Time not the only thing watches tell as status symbol lives on

 

OPINION:Fingleton’s watch is offensive on two counts: cost and symbolism

WHAT IS it with men and their watches? Men such as Michael Fingleton, who got one worth €11,500 from Irish Nationwide when he retired in 2009.

Ridiculously expensive watches are still desired and worn by businessmen around the world, keen to display as subtly, or as brashly as possible, the cost of telling the time on their wrists.

Watches all serve the same function. But luxury goods aren’t about function; they’re much more loaded than that.

For many, a watch is something that lasts a lifetime, a traditional object that is passed between father and son, or bequeathed to a senior employee. Even in an era when Blackberrys and iPhones are replacing timepieces, a watch is still an object of desire for many men.

The watch industry knows it too, which is why men’s magazines seem to have a watch advertisement on every second page, featuring a celebrity mugging with some classy bling on their wrist.

Like a Hermès Birkin or a pair of Manolo Blahniks for women, a watch is a status symbol. And like most status symbols, they need to cost.

Hermes was the Greek patron saint of boundaries, something the French luxury goods house tends to ignore when pricing their produce.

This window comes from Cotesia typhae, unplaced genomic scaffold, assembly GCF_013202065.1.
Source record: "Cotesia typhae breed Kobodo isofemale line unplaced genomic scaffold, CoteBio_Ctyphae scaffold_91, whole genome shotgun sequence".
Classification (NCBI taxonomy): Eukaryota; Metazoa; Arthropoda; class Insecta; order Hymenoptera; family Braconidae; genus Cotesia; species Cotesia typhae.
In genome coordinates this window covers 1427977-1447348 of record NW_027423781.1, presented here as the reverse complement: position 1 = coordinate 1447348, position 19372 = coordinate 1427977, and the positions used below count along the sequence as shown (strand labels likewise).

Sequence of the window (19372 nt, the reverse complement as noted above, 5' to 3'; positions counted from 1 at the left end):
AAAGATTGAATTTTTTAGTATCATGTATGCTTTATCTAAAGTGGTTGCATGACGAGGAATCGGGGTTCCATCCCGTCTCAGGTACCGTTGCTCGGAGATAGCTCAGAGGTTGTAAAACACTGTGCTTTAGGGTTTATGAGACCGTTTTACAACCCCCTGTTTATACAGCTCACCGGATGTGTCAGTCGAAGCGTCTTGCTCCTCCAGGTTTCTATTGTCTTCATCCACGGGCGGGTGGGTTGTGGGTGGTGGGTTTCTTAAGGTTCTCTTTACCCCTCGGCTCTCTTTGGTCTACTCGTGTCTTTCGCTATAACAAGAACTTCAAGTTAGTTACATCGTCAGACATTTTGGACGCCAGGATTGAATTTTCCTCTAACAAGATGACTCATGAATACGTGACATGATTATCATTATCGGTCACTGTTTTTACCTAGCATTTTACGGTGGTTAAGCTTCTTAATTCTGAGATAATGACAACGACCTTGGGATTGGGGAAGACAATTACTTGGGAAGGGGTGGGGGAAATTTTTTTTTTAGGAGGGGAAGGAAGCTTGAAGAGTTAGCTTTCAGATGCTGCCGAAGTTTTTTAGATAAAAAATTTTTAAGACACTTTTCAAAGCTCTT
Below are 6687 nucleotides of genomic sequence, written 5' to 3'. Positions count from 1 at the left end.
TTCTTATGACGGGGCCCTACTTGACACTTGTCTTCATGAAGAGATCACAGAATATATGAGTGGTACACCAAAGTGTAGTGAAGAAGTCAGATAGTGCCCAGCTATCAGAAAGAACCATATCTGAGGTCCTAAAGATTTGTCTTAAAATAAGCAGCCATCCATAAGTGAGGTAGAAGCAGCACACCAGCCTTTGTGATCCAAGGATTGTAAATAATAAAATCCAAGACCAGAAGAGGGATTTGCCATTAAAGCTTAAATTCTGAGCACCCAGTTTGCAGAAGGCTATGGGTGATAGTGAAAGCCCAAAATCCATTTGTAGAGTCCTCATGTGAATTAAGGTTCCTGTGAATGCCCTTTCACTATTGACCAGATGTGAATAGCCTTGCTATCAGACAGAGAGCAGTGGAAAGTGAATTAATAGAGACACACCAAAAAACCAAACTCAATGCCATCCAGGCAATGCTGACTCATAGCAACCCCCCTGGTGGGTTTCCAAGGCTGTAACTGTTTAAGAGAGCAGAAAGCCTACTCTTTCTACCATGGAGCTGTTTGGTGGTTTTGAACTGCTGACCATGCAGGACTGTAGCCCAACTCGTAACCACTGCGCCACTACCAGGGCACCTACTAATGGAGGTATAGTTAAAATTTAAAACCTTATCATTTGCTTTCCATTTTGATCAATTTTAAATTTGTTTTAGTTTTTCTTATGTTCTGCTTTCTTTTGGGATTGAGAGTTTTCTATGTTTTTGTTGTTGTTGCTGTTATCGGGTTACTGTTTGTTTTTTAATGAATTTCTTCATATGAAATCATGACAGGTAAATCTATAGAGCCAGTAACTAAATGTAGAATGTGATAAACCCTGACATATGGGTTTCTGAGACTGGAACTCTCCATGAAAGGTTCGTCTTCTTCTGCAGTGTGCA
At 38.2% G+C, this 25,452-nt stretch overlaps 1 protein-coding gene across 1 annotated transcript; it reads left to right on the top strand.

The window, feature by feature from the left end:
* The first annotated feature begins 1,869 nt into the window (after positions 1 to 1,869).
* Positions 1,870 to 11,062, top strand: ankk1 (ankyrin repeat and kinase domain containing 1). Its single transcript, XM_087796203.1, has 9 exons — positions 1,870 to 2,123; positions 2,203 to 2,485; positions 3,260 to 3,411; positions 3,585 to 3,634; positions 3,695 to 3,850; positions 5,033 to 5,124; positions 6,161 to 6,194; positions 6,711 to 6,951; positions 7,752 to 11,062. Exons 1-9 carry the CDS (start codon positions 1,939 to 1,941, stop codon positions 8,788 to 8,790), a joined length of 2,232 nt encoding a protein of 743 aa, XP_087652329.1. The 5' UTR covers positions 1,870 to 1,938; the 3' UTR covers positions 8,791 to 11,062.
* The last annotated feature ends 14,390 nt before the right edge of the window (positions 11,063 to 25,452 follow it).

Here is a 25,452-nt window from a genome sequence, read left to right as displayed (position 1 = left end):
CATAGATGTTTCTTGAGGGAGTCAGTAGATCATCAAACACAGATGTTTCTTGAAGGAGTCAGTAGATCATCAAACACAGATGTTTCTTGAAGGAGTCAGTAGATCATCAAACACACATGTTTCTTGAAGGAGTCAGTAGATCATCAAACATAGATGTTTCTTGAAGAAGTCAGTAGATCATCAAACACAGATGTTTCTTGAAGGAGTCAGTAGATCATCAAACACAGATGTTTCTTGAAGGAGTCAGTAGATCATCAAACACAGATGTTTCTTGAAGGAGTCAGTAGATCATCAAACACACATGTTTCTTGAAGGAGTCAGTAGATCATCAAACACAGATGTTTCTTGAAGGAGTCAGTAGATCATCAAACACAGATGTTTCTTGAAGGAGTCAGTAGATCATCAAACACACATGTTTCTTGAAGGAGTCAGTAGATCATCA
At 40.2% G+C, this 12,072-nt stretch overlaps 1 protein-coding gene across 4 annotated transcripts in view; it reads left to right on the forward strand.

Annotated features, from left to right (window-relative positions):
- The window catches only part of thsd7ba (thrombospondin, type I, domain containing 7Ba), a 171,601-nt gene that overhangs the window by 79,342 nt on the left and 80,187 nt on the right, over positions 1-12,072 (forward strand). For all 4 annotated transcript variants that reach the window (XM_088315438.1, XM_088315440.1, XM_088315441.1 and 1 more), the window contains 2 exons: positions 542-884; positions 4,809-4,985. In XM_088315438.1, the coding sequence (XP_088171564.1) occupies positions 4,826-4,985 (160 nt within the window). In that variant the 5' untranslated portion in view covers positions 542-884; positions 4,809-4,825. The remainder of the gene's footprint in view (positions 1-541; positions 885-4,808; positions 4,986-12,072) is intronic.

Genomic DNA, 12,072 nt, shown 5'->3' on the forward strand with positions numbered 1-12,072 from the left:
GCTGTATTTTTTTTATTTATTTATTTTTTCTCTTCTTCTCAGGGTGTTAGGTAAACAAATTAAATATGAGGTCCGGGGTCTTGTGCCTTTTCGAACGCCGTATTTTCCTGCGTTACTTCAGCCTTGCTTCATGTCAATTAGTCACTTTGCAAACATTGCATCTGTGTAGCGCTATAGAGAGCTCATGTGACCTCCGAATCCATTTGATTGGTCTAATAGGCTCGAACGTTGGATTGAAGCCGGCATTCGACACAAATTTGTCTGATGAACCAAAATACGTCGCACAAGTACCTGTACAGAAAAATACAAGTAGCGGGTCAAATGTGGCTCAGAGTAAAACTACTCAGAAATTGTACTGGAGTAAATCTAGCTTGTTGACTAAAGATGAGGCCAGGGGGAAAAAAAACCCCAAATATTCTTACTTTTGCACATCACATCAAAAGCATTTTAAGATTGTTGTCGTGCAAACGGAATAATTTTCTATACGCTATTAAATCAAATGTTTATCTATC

Men have few outlets to accessorise with status, and aside from a car, a watch is a perfect object to signify that status. To a lesser extent, cufflinks, pens and tiepins all mark out the professional from the wannabe – or can be perceived to do so.

For the conservative businessman who refuses to accessorise and isn’t likely to come back from southeast Asian trips draped in beads favoured by backpackers, or to pick up a nice medallion in the Mediterranean, some cloth bracelets in North Africa or a chunky pinky ring Stateside, a statement watch is very much the only acceptable piece of jewellery.

Like a car, it allows some form of expression to peers – that expression generally being “look at all of my money”.

And it’s also a very personal expression. Buying a watch is generally not a shared decision, unless it’s a gift, which has a different status of its own. It’s an individual one made to articulate and express one’s own style, earnings, personality and most importantly, status in society.

Among a younger generation, watches are becoming scarce, worn ironically (like old digital Casios), or increasingly abstract in design. But for budding City boys they remain a desired object and the young buck on Wall Street still probably thinks of heading to the jewellery store when he gets his first big bonus.

A watch is the only piece of male jewellery guaranteed to draw appreciation, not criticism.

Whether it’s a Louis Moinet or a Baume Mercier, or something on the higher end of Tag Heuer’s scale, Breitling, Montblanc, Rolex, Omega or Breguet, the luxury watch industry is almost endless.

Good watches have something that has been depleted in the modern era of luxury goods: impeccable old-fashioned craftsmanship.

They are something to boast about; how many parts they have and how many hours went into making them. They look expensive, are expertly engineered, are masculine, slick, and obvious without being too showy.

It wasn’t just the cost of Fingleton’s gift that was offensive, it’s also the fact that the gift was a watch – because it’s a symbol of the rich old businessman, that the young, less rich businessman can’t yet afford and aspires to, and that most of the population would never even get close to owning.

But amidst the disdain for such jarring affluence, there will be men musing: “I wonder what kind of watch it was?”

Just, you know, out of curiosity.